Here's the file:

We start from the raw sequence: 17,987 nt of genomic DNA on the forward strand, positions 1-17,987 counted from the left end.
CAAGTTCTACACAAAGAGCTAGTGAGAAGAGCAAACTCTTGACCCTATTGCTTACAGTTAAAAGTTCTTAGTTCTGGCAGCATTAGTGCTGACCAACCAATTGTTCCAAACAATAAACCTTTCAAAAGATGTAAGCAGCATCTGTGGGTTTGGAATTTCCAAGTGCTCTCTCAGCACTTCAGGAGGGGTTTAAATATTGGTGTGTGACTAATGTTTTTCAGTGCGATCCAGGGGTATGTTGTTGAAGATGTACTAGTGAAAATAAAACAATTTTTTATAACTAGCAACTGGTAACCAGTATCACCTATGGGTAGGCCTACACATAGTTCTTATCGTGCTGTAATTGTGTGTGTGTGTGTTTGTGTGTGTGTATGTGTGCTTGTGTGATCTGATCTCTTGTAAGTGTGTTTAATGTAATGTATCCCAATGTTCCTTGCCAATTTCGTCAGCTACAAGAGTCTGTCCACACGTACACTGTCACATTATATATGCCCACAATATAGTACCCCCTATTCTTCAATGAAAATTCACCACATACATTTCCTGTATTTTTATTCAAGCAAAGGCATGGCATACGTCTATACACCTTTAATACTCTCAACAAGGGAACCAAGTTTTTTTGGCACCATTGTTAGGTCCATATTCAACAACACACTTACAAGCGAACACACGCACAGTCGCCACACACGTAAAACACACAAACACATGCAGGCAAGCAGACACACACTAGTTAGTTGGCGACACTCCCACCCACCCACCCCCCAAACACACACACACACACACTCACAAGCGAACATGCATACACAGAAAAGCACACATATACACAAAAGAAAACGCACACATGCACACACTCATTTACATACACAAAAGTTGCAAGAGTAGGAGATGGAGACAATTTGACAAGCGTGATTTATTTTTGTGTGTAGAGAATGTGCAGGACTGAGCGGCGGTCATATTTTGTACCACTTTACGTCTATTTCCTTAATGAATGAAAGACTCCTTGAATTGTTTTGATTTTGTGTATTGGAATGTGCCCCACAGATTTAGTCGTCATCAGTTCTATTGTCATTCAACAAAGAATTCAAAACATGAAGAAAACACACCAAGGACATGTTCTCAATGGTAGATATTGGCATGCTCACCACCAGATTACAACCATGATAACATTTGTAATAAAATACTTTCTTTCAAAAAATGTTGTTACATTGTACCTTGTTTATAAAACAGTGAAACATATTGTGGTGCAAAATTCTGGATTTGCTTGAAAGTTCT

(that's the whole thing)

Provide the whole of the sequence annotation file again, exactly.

We start from the raw sequence: 17,987 nt of genomic DNA on the forward strand, positions 1-17,987 counted from the left end.
CAAGTTCTACACAAAGAGCTAGTGAGAAGAGCAAACTCTTGACCCTATTGCTTACAGTTAAAAGTTCTTAGTTCTGGCAGCATTAGTGCTGACCAACCAATTGTTCCAAACAATAAACCTTTCAAAAGATGTAAGCAGCATCTGTGGGTTTGGAATTTCCAAGTGCTCTCTCAGCACTTCAGGAGGGGTTTAAATATTGGTGTGTGACTAATGTTTTTCAGTGCGATCCAGGGGTATGTTGTTGAAGATGTACTAGTGAAAATAAAACAATTTTTTATAACTAGCAACTGGTAACCAGTATCACCTATGGGTAGGCCTACACATAGTTCTTATCGTGCTGTAATTGTGTGTGTGTGTGTTTGTGTGTGTGTATGTGTGCTTGTGTGATCTGATCTCTTGTAAGTGTGTTTAATGTAATGTATCCCAATGTTCCTTGCCAATTTCGTCAGCTACAAGAGTCTGTCCACACGTACACTGTCACATTATATATGCCCACAATATAGTACCCCCTATTCTTCAATGAAAATTCACCACATACATTTCCTGTATTTTTATTCAAGCAAAGGCATGGCATACGTCTATACACCTTTAATACTCTCAACAAGGGAACCAAGTTTTTTTGGCACCATTGTTAGGTCCATATTCAACAACACACTTACAAGCGAACACACGCACAGTCGCCACACACGTAAAACACACAAACACATGCAGGCAAGCAGACACACACTAGTTAGTTGGCGACACTCCCACCCACCCACCCCCCAAACACACACACACACACACTCACAAGCGAACATGCATACACAGAAAAGCACACATATACACAAAAGAAAACGCACACATGCACACACTCATTTACATACACAAAAGTTGCAAGAGTAGGAGATGGAGACAATTTGACAAGCGTGATTTATTTTTGTGTGTAGAGAATGTGCAGGACTGAGCGGCGGTCATATTTTGTACCACTTTACGTCTATTTCCTTAATGAATGAAAGACTCCTTGAATTGTTTTGATTTTGTGTATTGGAATGTGCCCCACAGATTTAGTCGTCATCAGTTCTATTGTCATTCAACAAAGAATTCAAAACATGAAGAAAACACACCAAGGACATGTTCTCAATGGTAGATATTGGCATGCTCACCACCAGATTACAACCATGATAACATTTGTAATAAAATACTTTCTTTCAAAAAATGTTGTTACATTGTACCTTGTTTATAAAACAGTGAAACATATTGTGGTGCAAAATTCTGGATTTGCTTGAAAGTTCT